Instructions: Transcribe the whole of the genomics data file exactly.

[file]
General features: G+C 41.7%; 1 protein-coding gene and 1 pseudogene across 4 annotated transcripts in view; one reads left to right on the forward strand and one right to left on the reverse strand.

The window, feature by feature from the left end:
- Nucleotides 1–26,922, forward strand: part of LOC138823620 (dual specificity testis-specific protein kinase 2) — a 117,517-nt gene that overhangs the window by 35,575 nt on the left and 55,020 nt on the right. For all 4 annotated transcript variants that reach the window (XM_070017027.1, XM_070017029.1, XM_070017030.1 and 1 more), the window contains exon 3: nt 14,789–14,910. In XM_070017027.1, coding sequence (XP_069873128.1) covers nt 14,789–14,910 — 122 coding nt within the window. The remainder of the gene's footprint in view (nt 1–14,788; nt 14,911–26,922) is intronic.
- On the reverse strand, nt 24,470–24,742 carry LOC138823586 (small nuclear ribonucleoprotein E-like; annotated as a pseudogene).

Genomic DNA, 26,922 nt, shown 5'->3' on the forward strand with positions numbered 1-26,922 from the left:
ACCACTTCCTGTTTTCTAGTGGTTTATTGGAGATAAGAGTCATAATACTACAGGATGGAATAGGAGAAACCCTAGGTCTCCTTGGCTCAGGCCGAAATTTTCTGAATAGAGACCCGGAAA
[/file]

General features: G+C 41.7%; 1 protein-coding gene and 1 pseudogene across 4 annotated transcripts in view; one reads left to right on the forward strand and one right to left on the reverse strand.

The window, feature by feature from the left end:
- Nucleotides 1–26,922, forward strand: part of LOC138823620 (dual specificity testis-specific protein kinase 2) — a 117,517-nt gene that overhangs the window by 35,575 nt on the left and 55,020 nt on the right. For all 4 annotated transcript variants that reach the window (XM_070017027.1, XM_070017029.1, XM_070017030.1 and 1 more), the window contains exon 3: nt 14,789–14,910. In XM_070017027.1, coding sequence (XP_069873128.1) covers nt 14,789–14,910 — 122 coding nt within the window. The remainder of the gene's footprint in view (nt 1–14,788; nt 14,911–26,922) is intronic.
- On the reverse strand, nt 24,470–24,742 carry LOC138823586 (small nuclear ribonucleoprotein E-like; annotated as a pseudogene).

Genomic DNA, 26,922 nt, shown 5'->3' on the forward strand with positions numbered 1-26,922 from the left:
ACCACTTCCTGTTTTCTAGTGGTTTATTGGAGATAAGAGTCATAATACTACAGGATGGAATAGGAGAAACCCTAGGTCTCCTTGGCTCAGGCCGAAATTTTCTGAATAGAGACCCGGAAA